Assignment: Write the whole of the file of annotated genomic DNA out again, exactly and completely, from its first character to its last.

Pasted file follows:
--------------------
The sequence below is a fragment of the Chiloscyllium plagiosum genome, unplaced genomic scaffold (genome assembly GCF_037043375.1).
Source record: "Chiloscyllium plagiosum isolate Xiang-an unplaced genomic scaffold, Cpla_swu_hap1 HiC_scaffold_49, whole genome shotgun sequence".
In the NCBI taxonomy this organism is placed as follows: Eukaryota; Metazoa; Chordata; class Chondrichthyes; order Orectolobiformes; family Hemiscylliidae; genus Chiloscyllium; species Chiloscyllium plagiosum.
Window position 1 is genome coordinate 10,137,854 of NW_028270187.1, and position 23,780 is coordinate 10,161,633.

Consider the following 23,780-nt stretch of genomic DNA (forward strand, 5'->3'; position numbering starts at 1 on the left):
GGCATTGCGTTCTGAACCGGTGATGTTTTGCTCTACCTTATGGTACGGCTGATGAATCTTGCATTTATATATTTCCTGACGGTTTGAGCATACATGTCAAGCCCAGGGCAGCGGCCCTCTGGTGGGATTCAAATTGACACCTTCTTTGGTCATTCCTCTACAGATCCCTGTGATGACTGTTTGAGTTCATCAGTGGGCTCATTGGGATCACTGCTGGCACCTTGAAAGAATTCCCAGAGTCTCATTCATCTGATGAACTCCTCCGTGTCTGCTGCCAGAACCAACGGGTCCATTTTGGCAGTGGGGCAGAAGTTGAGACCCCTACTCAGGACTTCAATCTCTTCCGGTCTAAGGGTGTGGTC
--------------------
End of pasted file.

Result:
The sequence below is a fragment of the Chiloscyllium plagiosum genome, unplaced genomic scaffold (genome assembly GCF_037043375.1).
Source record: "Chiloscyllium plagiosum isolate Xiang-an unplaced genomic scaffold, Cpla_swu_hap1 HiC_scaffold_49, whole genome shotgun sequence".
In the NCBI taxonomy this organism is placed as follows: Eukaryota; Metazoa; Chordata; class Chondrichthyes; order Orectolobiformes; family Hemiscylliidae; genus Chiloscyllium; species Chiloscyllium plagiosum.
Window position 1 is genome coordinate 10,137,854 of NW_028270187.1, and position 23,780 is coordinate 10,161,633.

Consider the following 23,780-nt stretch of genomic DNA (forward strand, 5'->3'; position numbering starts at 1 on the left):
GGCATTGCGTTCTGAACCGGTGATGTTTTGCTCTACCTTATGGTACGGCTGATGAATCTTGCATTTATATATTTCCTGACGGTTTGAGCATACATGTCAAGCCCAGGGCAGCGGCCCTCTGGTGGGATTCAAATTGACACCTTCTTTGGTCATTCCTCTACAGATCCCTGTGATGACTGTTTGAGTTCATCAGTGGGCTCATTGGGATCACTGCTGGCACCTTGAAAGAATTCCCAGAGTCTCATTCATCTGATGAACTCCTCCGTGTCTGCTGCCAGAACCAACGGGTCCATTTTGGCAGTGGGGCAGAAGTTGAGACCCCTACTCAGGACTTCAATCTCTTCCGGTCTAAGGGTGTGGTC